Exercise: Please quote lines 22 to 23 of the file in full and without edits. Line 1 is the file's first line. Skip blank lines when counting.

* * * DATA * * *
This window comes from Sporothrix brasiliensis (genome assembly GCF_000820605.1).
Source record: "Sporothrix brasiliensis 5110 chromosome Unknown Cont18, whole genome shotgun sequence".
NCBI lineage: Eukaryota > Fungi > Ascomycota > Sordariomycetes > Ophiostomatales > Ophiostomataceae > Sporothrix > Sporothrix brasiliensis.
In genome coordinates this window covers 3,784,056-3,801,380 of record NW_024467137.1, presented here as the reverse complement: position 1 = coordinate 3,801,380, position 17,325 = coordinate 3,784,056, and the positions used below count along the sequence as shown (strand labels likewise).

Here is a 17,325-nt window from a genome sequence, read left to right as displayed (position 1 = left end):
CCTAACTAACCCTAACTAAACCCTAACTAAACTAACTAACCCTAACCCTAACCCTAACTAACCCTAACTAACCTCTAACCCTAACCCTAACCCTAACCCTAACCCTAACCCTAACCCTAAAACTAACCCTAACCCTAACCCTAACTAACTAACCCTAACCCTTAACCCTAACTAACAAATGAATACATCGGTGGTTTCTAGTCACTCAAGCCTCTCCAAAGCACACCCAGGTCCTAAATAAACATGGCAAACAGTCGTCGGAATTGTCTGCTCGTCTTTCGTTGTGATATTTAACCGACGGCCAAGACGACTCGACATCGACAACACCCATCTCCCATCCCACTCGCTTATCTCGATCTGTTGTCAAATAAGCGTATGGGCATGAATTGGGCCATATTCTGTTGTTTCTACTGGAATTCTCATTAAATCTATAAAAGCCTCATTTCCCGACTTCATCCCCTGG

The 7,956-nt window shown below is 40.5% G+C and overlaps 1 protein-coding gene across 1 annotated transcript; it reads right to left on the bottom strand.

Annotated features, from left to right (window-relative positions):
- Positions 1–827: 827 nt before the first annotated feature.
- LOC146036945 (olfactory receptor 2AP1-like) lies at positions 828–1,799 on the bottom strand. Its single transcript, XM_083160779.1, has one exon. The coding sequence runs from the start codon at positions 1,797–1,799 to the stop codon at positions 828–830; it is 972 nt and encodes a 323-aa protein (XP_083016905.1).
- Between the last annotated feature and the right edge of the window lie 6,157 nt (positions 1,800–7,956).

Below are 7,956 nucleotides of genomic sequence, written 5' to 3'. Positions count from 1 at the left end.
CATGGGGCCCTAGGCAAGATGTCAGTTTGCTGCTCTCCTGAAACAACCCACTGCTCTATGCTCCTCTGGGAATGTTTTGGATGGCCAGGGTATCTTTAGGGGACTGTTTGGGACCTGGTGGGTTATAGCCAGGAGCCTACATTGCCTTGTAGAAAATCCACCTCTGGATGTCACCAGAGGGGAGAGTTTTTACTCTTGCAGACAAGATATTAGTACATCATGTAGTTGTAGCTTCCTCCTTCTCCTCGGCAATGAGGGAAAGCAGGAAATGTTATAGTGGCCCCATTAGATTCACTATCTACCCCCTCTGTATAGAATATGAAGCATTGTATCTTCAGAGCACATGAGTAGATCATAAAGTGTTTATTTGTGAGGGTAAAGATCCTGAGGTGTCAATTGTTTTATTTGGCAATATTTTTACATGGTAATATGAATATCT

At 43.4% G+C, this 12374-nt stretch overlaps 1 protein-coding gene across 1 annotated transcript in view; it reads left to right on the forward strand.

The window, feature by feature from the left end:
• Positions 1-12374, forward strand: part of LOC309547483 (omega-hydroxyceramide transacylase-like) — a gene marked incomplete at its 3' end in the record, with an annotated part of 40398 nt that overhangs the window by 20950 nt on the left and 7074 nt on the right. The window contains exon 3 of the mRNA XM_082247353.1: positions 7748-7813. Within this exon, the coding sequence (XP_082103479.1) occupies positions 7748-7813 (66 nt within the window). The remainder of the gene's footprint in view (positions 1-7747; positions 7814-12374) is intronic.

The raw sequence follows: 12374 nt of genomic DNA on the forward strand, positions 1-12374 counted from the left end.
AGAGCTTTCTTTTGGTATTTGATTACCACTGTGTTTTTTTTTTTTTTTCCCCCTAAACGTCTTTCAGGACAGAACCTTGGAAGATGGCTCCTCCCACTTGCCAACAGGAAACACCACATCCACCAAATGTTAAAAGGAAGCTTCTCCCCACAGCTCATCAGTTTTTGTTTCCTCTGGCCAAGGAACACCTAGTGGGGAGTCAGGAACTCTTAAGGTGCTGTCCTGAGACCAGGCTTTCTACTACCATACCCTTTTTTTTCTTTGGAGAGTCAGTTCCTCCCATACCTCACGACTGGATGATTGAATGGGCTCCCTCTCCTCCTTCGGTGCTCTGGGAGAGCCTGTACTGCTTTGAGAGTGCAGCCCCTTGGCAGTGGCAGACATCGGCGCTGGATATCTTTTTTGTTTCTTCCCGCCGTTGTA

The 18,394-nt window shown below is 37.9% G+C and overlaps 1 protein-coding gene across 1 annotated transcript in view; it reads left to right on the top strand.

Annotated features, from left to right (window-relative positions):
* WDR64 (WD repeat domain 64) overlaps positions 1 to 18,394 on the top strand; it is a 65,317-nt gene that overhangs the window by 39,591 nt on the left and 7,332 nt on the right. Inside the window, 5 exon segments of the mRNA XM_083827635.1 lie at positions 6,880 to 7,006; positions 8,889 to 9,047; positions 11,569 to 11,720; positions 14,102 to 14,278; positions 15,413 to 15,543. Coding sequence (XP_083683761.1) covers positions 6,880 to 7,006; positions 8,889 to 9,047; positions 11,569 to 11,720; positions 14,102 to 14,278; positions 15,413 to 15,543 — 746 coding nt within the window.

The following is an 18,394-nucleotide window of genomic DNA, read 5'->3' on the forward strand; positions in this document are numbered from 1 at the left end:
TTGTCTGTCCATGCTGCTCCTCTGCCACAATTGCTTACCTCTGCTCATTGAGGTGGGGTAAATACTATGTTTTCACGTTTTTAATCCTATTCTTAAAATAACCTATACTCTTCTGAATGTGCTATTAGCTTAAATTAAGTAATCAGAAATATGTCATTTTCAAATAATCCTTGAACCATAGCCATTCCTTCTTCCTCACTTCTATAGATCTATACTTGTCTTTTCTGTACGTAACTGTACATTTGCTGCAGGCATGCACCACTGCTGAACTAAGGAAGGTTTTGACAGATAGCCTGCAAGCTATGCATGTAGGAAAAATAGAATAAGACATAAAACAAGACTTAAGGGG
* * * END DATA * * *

The following is an 18,394-nucleotide window of genomic DNA, read 5'->3' on the forward strand; positions in this document are numbered from 1 at the left end:
TTGTCTGTCCATGCTGCTCCTCTGCCACAATTGCTTACCTCTGCTCATTGAGGTGGGGTAAATACTATGTTTTCACGTTTTTAATCCTATTCTTAAAATAACCTATACTCTTCTGAATGTGCTATTAGCTTAAATTAAGTAATCAGAAATATGTCATTTTCAAATAATCCTTGAACCATAGCCATTCCTTCTTCCTCACTTCTATAGATCTATACTTGTCTTTTCTGTACGTAACTGTACATTTGCTGCAGGCATGCACCACTGCTGAACTAAGGAAGGTTTTGACAGATAGCCTGCAAGCTATGCATGTAGGAAAAATAGAATAAGACATAAAACAAGACTTAAGGGG